The term “traumatic brain injury,” or TBI for short, conjures images of horrific head wounds and out-of-character behavior that’s immediately apparent. However, for many people, the symptoms of a TBI may not manifest for days or even months following an accident. Others may not even trace their symptoms to the incident that caused the TBI, thereby delaying their chances of recovery and possibly making the injury worse.
That’s why it’s so important to keep an eye out for the symptoms of a TBI whenever someone sustains a bump, blow or jolt to the head or body. Some signs that a person may have suffered a TBI include:
- Difficulty forming thoughts
- A feeling of moving slowly
- Difficulty concentrating
- Difficulty learning new information
Understandably, it can be easy to overlook these problems. However, if a person has suffered some sort of head trauma recently and is experiencing these symptoms, a visit to a doctor may be in order.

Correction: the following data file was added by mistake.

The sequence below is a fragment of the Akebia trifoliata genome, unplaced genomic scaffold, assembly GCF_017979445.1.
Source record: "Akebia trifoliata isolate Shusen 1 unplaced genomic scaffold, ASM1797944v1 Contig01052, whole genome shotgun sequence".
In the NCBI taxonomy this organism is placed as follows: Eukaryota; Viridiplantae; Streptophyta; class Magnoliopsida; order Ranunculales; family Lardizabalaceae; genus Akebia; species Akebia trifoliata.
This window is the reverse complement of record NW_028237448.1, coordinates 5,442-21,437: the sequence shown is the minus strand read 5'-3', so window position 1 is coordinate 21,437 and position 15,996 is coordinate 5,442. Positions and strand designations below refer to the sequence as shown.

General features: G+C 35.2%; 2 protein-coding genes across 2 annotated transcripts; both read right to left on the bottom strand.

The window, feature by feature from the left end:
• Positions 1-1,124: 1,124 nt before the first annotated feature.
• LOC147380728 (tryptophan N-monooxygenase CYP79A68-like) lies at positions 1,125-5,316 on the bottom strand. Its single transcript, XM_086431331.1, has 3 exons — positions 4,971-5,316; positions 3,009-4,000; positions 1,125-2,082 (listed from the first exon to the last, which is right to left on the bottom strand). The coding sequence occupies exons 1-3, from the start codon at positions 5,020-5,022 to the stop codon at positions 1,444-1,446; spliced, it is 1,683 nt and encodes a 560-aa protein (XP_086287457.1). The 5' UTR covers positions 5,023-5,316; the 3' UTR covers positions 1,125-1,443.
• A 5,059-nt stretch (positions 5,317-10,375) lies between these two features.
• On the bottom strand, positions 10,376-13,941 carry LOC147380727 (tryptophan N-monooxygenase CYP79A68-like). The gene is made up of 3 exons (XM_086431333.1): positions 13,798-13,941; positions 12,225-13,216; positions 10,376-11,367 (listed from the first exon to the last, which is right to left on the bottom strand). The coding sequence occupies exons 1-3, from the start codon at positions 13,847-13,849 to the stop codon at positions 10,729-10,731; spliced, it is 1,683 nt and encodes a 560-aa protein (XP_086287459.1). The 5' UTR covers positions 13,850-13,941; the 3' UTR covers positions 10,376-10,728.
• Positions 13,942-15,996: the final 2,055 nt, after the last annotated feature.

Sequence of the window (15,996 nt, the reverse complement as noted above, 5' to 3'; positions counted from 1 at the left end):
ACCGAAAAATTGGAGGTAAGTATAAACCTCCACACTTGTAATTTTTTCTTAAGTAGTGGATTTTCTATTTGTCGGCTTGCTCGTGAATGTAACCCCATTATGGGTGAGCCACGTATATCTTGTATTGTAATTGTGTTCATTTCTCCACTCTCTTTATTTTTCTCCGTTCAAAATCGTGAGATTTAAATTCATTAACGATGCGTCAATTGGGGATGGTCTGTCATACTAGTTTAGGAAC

Seeking immediate medical attention
Some TBIs, especially those that involve blood clots, require immediate medical intervention. A person should contact a medical professional or an emergency department immediately when experiencing the following danger signs of a TBI:
- An increasingly worsening headache or a headache that will not go away
- Weakness or impaired coordination
- Persistent vomiting or nausea
- Slurred speech
You should also take action if an accident victim appears drowsy or is unable to follow directions. If the accident victim passes out, 911 should be called.
The good news is it’s possible to recover from a TBI. The road to recovery can be long and difficult, but learning to recognize the signs of a concussion or a brain injury can help an accident victim get a head start on feeling better. If you or your loved ones have any questions related to brain injuries or any other kind of injury you have suffered, please call one of our experienced attorneys at (816) 221-6400. It matters to us what happens to you.